@Retro_
    That is my interpretation.
    Yes, that's how I understood it as well.
    Reply 0
  • Forza Horizon 2 proves the driving genre is back at its best

  • funkateer 20/08/2014

    @BonzoBanana
    Indeed the way the cars move doesn't exactly scream 'sim material'.
    The same can be said about Drive Club.

    But I don't think those games were meant to be very realistic to begin with.
    They both look good fun though. Drive Club looks really impressive visually, FH2 still looks quite solid given it's open world!
    Reply +1
  • funkateer 20/08/2014

    @MrTomFTW
    Sponsored... uhm...
    I got nothing :)
    Reply +2
  • funkateer 20/08/2014

    The first Forza Horizon came out of nowhere and was great fun, and perhaps a bit underrated. This new one seems very promising. Reply +4
  • funkateer 20/08/2014

    @DavoTheDiv_2010
    Sponsored Article.
    Sponsored comment
    Reply +8
  • Ninja Theory: Don't call Hellblade Heavenly Sword 2

  • funkateer 19/08/2014

    @cloudskipa
    Me neither, though I think DMC is a much better game than either.
    Heh, we agreed on something :)
    With DmC they finally seemed to have good gameplay figured out, although they had an established template to work with.

    HS was sort of OK, but a bit of style over substance. Enslaved was even more of that (and technically quite lacking to boot).
    I really wanted to like both of them (as I really liked the artistic qualities), but the game play just wasn't there for me.
    Reply 0
  • Tomb Raider, Vita's no-show and the mystery of 10m PS4 sales

  • funkateer 19/08/2014

    @man.the.king
    I suppose Sony just chose to go all out on PS4 to reaffirm their position against their biggest competitor in the west.
    I guess it's fair to say that Sony isn't putting their full weight towards Vita here.

    I expect a lot more Vita news at TGS though, where most Vitas are sold.
    Hopefully we'll see more Japanese games to be ported for the western market in due time; lots of interesting looking Japanese games are in the pipeline.
    Reply +3
  • funkateer 19/08/2014

    The perception, though, when you don't talk about it during the press conference is Sony doesn't care about Vita any more.
    But what about you, EG?
    You completely ignored some pretty big releases.
    Reply +12
  • Xbox boss Phil Spencer makes case for Tomb Raider exclusivity deal

  • funkateer 19/08/2014

    @Mr-Writer
    But the only one that can be compared like for like is ironically TR 2.
    It can be compared, but it's far from the same situation.

    The PS1 had taken off in a big way, and the Saturn was sort of dwindling. Furthermore, the Saturn was notoriously hard to develop for, and wasn't as good as PS1 with 3D graphics (something that the PS1 was built for, and PS1 was quite easy to code for).

    Even if Sony didn't sign an exclusive deal (which they very unfortunately did), it would've been an understandable (if unfortunate) choice if Eidos would switch to PS1 exclusively anyway.

    It would be more comparable if Sega put down a bag of money to make TR2 exclusive to Saturn.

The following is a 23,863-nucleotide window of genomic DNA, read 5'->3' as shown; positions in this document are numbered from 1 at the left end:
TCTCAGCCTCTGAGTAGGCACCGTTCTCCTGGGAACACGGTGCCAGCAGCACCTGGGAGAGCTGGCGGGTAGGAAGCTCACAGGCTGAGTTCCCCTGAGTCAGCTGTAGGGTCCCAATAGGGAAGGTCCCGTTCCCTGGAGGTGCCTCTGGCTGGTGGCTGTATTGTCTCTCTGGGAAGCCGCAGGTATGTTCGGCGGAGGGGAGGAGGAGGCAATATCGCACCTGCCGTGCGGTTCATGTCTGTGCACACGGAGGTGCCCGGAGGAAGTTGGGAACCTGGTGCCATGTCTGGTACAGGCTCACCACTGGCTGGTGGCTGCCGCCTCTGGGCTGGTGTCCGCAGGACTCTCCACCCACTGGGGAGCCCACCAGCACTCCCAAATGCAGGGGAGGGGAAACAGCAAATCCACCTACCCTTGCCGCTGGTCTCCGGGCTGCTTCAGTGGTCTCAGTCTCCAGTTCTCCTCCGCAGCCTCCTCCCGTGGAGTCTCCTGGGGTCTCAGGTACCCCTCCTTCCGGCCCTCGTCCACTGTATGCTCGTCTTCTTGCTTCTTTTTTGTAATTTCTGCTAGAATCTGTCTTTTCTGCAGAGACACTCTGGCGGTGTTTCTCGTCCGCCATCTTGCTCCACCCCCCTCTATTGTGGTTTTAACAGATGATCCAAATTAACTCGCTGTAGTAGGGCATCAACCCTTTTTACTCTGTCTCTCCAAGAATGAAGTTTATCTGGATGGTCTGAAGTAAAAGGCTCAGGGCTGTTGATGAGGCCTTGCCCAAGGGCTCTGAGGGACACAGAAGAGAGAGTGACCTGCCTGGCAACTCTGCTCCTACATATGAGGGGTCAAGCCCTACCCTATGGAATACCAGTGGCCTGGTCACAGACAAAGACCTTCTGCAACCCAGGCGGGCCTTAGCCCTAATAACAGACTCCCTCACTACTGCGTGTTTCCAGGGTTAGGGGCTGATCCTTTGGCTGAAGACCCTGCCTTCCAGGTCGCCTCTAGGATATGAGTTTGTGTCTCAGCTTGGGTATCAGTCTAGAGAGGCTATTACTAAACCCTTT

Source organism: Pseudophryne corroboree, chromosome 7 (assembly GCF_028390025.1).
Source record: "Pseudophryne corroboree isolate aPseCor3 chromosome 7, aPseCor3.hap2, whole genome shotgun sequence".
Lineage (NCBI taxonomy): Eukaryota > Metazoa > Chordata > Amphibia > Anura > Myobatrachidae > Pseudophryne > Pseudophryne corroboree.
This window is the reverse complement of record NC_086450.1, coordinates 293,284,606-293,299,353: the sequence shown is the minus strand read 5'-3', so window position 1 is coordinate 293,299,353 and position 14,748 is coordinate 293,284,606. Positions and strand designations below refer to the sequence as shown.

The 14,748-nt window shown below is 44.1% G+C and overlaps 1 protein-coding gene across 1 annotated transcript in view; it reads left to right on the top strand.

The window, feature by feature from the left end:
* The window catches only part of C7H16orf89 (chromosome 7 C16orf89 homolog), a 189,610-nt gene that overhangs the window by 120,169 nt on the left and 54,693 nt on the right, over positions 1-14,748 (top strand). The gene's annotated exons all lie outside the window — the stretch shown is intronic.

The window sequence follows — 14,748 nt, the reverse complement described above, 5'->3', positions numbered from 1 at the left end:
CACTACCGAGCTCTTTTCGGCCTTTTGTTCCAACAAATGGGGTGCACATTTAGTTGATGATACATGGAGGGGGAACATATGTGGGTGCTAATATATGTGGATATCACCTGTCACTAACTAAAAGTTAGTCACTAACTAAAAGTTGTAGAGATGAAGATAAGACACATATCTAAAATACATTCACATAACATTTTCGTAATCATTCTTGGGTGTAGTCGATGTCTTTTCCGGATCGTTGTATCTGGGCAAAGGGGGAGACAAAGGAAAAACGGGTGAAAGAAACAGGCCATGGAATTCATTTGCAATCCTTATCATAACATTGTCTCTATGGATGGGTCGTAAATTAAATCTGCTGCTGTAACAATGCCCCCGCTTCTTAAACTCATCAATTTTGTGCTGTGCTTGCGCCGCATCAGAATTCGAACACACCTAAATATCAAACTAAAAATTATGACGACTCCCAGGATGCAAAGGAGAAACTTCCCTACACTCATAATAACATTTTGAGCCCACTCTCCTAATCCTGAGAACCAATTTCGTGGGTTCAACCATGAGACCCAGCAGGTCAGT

Reply +2
  • funkateer 19/08/2014

    @heisenberguk
    ...but Msoft started this disgusting trend of buying timed exclusives and exclusive content..
    Did they? I think exclusivity goes a lot further back than MS.
    Reply 0
  • funkateer 19/08/2014

    @CynicalMe3
    It'd bring the worry of AMD and Nvidia trying to out-do each other though, as well as (perish the thought) those companies working together to artificially fix prices....
    I think AMD vs nVidia is a bit different though. That competition is just about the GPUs (they don't lock in gamers with game exclusivity and subscriptions afaik), so that seems to be a healthier competition.
    Furthermore, they do work together in standards like OpenGL and D3D to a certain degree. It's much easier to switch between nVidia and AMD without losing access to your game purchases.

    Have I become ridiculously jaded, or are people really constantly trying to screw gamers over?
    Well, your name *is* CynicalMe3 ;)
    Reply +1
  • funkateer 18/08/2014

    I still strongly feel that the best thing that can happen to gaming is when exclusivity of the 'lock-in' kind will just die. Not only 3rd party exclusivity, but even 1st party exclusivity.
    It won't happen anytime soon of course; too many developers depend on those closed platform owners and there's a legacy there. But on the long run it *needs* to happen.

    Why? Multiple reasons.

    Games should be accessible to anyone in the easiest way possible. Having to buy multiple almost identical machines, and having to buy into multiple subscriptions to make optimal use of those machines hurts that.

    Furthermore, games development is expensive. Dealing with multiple platforms makes it more expensive. Companies buying exclusivity makes it even more expensive. We gamers ultimately pay for all of that; while for the companies it's an investment to lock us in.

    Last but not least, companies should never become too large to the point that there will be monopolies. It'll just jack up prices and lower quality, or worse.

    There are good reasons for most media to have become standardized.
    What if you had to buy a Sony Blu-Ray player to watch movie X, but a MS HD-DVD player to watch movie Y? What if you needed 3 radios in your car if you wanted to listen to all channels? What if you needed an iPhone to call your friend, but an Android to call your girlfriend? What if you needed multiple routers and internet subscriptions if you want to access all the internet has to offer?